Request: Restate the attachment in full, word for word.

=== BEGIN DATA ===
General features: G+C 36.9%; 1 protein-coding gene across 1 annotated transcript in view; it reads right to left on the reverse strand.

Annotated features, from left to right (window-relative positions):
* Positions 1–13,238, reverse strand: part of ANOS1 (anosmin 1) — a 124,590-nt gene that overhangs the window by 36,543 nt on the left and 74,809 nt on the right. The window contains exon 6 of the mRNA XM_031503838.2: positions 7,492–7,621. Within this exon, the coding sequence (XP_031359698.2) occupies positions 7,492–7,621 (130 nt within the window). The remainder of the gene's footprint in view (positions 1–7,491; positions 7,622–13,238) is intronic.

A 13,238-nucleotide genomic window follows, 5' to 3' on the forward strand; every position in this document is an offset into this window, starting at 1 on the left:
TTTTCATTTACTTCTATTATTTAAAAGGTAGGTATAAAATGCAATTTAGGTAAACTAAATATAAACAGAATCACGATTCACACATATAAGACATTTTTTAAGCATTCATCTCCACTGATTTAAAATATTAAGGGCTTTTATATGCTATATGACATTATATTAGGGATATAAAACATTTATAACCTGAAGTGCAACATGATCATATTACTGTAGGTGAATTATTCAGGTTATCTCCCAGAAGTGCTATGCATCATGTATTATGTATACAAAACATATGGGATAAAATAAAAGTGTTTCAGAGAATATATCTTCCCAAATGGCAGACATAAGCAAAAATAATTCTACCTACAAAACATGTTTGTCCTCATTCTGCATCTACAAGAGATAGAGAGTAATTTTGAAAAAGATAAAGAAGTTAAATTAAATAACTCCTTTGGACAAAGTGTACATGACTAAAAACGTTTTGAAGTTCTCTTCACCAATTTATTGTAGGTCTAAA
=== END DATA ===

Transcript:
General features: G+C 36.9%; 1 protein-coding gene across 1 annotated transcript in view; it reads right to left on the reverse strand.

Annotated features, from left to right (window-relative positions):
* Positions 1–13,238, reverse strand: part of ANOS1 (anosmin 1) — a 124,590-nt gene that overhangs the window by 36,543 nt on the left and 74,809 nt on the right. The window contains exon 6 of the mRNA XM_031503838.2: positions 7,492–7,621. Within this exon, the coding sequence (XP_031359698.2) occupies positions 7,492–7,621 (130 nt within the window). The remainder of the gene's footprint in view (positions 1–7,491; positions 7,622–13,238) is intronic.

A 13,238-nucleotide genomic window follows, 5' to 3' on the forward strand; every position in this document is an offset into this window, starting at 1 on the left:
TTTTCATTTACTTCTATTATTTAAAAGGTAGGTATAAAATGCAATTTAGGTAAACTAAATATAAACAGAATCACGATTCACACATATAAGACATTTTTTAAGCATTCATCTCCACTGATTTAAAATATTAAGGGCTTTTATATGCTATATGACATTATATTAGGGATATAAAACATTTATAACCTGAAGTGCAACATGATCATATTACTGTAGGTGAATTATTCAGGTTATCTCCCAGAAGTGCTATGCATCATGTATTATGTATACAAAACATATGGGATAAAATAAAAGTGTTTCAGAGAATATATCTTCCCAAATGGCAGACATAAGCAAAAATAATTCTACCTACAAAACATGTTTGTCCTCATTCTGCATCTACAAGAGATAGAGAGTAATTTTGAAAAAGATAAAGAAGTTAAATTAAATAACTCCTTTGGACAAAGTGTACATGACTAAAAACGTTTTGAAGTTCTCTTCACCAATTTATTGTAGGTCTAAA